gan to establish schools. Only two years after the
Chickasaws slowly and sadly wended their way to the
far West, the Methodists of the little town of Ox-
ford established a school for girls. In 1838 this school
was incorporated under the name of Oxford Female
Academy, and placed under the control of a regular
board of trustees.

Miss Charlotte Paine was the first principal, and
was remarkably successful in the management of the
school. Her first session closed December, 1839, with
an enrollment of thirty-four. Three years later the
music department gave an exhibition recital in the
court-house of Oxford. Though the numbers were
simple, the pupils must have applied themselves dili-
gently to be able to render them in the creditable man-
ner they did. The style of music preferred in that
day was simple melody rather than the class that calls
for showy execution finger gymnastics or the purely

Under the management of several principals the
school was a decided success; but its friends and pa-
trons desired something better a higher standard;
and as at that time the impression prevailed that a de-
nominational connection was the only sure road to a
great career, the school was placed under the control
of the Cumberland Presbyterian Church. In 1854 a


new charter was obtained and the name changed to
Union College.

While the College is under the management of the
Cumberland Presbyterian Church, no sectarian test
is made in the selection of teachers, and it is patron-
ized by all denominations, and is conducted on a
Christian basis.

When organized as an academy there were three
departments literary, musical and art. The literary
was divided into primary, middle and advanced. The
following was the course of study for the advanced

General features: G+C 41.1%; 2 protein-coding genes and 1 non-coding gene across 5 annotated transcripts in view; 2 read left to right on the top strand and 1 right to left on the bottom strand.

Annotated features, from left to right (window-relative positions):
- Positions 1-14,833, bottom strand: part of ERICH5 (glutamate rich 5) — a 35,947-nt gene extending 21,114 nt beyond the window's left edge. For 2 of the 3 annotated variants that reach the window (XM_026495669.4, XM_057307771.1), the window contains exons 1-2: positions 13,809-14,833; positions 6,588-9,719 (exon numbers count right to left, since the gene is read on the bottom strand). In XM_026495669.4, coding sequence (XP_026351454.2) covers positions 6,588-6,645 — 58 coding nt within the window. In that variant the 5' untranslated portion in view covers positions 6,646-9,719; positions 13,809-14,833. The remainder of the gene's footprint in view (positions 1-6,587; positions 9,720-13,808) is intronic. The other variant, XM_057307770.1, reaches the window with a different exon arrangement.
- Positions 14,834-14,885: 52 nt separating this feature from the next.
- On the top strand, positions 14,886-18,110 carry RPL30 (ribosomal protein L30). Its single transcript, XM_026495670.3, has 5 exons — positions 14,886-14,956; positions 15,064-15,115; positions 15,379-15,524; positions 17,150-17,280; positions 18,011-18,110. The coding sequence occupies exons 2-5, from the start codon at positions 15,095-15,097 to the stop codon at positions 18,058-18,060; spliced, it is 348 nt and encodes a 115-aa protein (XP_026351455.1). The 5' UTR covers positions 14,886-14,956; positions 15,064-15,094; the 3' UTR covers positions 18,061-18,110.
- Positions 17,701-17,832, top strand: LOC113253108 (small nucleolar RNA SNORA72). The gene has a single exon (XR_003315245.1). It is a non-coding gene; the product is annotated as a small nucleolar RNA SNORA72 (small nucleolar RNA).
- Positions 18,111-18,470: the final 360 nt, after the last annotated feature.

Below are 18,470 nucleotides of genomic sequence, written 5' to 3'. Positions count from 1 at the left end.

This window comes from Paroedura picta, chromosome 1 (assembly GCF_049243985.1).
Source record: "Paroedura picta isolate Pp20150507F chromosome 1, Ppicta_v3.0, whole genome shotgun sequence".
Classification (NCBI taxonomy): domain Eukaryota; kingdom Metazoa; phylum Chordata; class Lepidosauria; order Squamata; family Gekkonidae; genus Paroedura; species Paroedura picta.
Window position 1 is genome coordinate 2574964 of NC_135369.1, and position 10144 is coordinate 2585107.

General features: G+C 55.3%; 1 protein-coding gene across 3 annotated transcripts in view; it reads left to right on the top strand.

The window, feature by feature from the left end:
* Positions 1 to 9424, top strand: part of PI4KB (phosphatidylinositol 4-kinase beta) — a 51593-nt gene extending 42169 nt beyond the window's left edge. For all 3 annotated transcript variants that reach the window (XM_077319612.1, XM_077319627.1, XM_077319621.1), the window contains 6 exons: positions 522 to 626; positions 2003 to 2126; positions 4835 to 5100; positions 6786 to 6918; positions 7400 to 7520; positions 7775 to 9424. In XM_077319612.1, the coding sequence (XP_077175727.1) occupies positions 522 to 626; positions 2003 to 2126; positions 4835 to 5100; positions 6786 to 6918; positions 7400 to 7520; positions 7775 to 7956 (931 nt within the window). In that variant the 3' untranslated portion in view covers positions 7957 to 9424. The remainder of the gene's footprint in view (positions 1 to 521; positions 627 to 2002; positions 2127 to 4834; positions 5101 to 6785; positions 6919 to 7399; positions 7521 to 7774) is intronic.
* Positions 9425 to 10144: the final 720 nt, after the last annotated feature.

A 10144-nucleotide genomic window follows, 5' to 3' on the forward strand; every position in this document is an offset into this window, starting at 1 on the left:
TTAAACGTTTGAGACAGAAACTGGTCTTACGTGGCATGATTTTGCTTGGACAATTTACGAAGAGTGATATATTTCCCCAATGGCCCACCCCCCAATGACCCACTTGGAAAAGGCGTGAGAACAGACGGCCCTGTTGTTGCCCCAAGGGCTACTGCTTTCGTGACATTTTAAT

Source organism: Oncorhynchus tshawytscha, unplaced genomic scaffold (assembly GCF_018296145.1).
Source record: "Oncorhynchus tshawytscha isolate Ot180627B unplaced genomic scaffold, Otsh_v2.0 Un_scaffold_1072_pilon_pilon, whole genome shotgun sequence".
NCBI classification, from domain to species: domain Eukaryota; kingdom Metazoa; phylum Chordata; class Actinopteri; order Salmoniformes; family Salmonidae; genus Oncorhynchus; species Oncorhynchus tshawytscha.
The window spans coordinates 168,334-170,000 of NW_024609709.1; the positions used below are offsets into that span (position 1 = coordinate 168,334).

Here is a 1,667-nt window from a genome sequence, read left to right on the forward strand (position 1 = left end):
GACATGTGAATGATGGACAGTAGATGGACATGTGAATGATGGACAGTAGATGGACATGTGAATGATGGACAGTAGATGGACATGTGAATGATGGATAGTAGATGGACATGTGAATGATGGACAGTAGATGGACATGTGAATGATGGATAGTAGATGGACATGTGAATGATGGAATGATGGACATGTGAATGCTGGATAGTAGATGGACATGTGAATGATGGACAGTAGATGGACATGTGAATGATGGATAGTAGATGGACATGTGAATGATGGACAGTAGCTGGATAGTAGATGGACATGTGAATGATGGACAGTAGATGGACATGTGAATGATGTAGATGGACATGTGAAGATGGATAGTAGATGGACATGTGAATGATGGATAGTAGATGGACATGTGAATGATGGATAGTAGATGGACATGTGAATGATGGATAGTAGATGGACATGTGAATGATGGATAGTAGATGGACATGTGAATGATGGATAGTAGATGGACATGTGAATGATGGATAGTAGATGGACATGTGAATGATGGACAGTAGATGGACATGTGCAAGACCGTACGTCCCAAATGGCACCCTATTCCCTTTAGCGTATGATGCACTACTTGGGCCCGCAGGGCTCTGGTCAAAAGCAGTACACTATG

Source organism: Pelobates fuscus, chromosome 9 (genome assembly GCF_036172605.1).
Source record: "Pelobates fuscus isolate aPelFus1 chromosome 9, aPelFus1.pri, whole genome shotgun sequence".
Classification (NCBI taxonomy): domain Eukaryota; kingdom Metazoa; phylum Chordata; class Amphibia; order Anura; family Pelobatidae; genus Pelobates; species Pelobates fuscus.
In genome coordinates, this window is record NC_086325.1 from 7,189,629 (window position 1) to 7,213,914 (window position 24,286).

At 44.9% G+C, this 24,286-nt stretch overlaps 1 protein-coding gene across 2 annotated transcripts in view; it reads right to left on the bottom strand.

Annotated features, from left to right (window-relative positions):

department : " Comstock's Natural Philosophy, Corn-
stock's Chemistry; Lincoln's Botany; Playfair's Eu-
clid ; Day's Algebra ; Newman's Rhetoric ; Alexander's
Evidences; Goodrich's Ecclesiastical History: history
of England; history of France; Abercrombie's intel-
lectual Powers ; Abercrombie's Moral Feelings ; Watts
on the Mind; Burritt's Geography of the Heavens;
logic; Roman and Grecian antiquities; political econ-
omy ; composition." The literary course of Union Col-
lege embraces a preparatory and a collegiate depart-
ment. The latter requires the usual four years. The
College offers a short course of two years to those
who have not time to take the full course. There is
also a school of fine arts and a school of vocal and
instrumental music.

The College is unendowed, and is dependent upon
tuition fees for its support; these range from $20 to
$50 for day pupils, per annum. Music, art, and French
are extras. The average attendance is 1 50 pupils. The
first class graduated under the charter of 1854 num-
bered six, and was graduated in 1856. The War of
1861-65, caused a suspension of five years, but with
that exception the school has had a continuous ex-
istence from 1836 to the present time, and has sent
out hundreds of young women to disseminate the